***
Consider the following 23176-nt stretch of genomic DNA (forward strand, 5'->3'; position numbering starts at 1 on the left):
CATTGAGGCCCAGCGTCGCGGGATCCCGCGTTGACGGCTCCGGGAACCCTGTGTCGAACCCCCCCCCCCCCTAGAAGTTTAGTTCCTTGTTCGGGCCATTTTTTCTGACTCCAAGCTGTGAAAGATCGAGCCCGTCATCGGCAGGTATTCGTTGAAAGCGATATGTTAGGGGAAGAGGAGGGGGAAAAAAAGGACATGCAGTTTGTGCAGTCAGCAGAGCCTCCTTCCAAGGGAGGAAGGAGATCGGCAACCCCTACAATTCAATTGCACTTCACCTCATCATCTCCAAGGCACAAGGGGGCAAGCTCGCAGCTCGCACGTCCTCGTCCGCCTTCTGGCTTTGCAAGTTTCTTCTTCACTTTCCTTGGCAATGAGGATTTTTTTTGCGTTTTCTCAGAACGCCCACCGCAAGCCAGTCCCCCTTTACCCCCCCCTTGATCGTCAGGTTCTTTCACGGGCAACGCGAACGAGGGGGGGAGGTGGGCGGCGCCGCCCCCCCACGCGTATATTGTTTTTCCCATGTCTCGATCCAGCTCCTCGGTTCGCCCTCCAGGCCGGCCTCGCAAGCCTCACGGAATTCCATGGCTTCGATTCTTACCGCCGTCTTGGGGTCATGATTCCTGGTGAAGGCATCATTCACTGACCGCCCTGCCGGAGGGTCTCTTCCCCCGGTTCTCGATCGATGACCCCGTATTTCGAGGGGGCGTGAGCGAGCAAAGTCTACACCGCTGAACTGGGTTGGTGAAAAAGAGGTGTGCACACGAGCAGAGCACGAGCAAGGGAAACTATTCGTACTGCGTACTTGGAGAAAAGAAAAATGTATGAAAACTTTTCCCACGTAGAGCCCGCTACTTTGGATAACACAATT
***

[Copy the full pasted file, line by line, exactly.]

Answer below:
Consider the following 23176-nt stretch of genomic DNA (forward strand, 5'->3'; position numbering starts at 1 on the left):
CATTGAGGCCCAGCGTCGCGGGATCCCGCGTTGACGGCTCCGGGAACCCTGTGTCGAACCCCCCCCCCCCCTAGAAGTTTAGTTCCTTGTTCGGGCCATTTTTTCTGACTCCAAGCTGTGAAAGATCGAGCCCGTCATCGGCAGGTATTCGTTGAAAGCGATATGTTAGGGGAAGAGGAGGGGGAAAAAAAGGACATGCAGTTTGTGCAGTCAGCAGAGCCTCCTTCCAAGGGAGGAAGGAGATCGGCAACCCCTACAATTCAATTGCACTTCACCTCATCATCTCCAAGGCACAAGGGGGCAAGCTCGCAGCTCGCACGTCCTCGTCCGCCTTCTGGCTTTGCAAGTTTCTTCTTCACTTTCCTTGGCAATGAGGATTTTTTTTGCGTTTTCTCAGAACGCCCACCGCAAGCCAGTCCCCCTTTACCCCCCCCTTGATCGTCAGGTTCTTTCACGGGCAACGCGAACGAGGGGGGGAGGTGGGCGGCGCCGCCCCCCCACGCGTATATTGTTTTTCCCATGTCTCGATCCAGCTCCTCGGTTCGCCCTCCAGGCCGGCCTCGCAAGCCTCACGGAATTCCATGGCTTCGATTCTTACCGCCGTCTTGGGGTCATGATTCCTGGTGAAGGCATCATTCACTGACCGCCCTGCCGGAGGGTCTCTTCCCCCGGTTCTCGATCGATGACCCCGTATTTCGAGGGGGCGTGAGCGAGCAAAGTCTACACCGCTGAACTGGGTTGGTGAAAAAGAGGTGTGCACACGAGCAGAGCACGAGCAAGGGAAACTATTCGTACTGCGTACTTGGAGAAAAGAAAAATGTATGAAAACTTTTCCCACGTAGAGCCCGCTACTTTGGATAACACAATT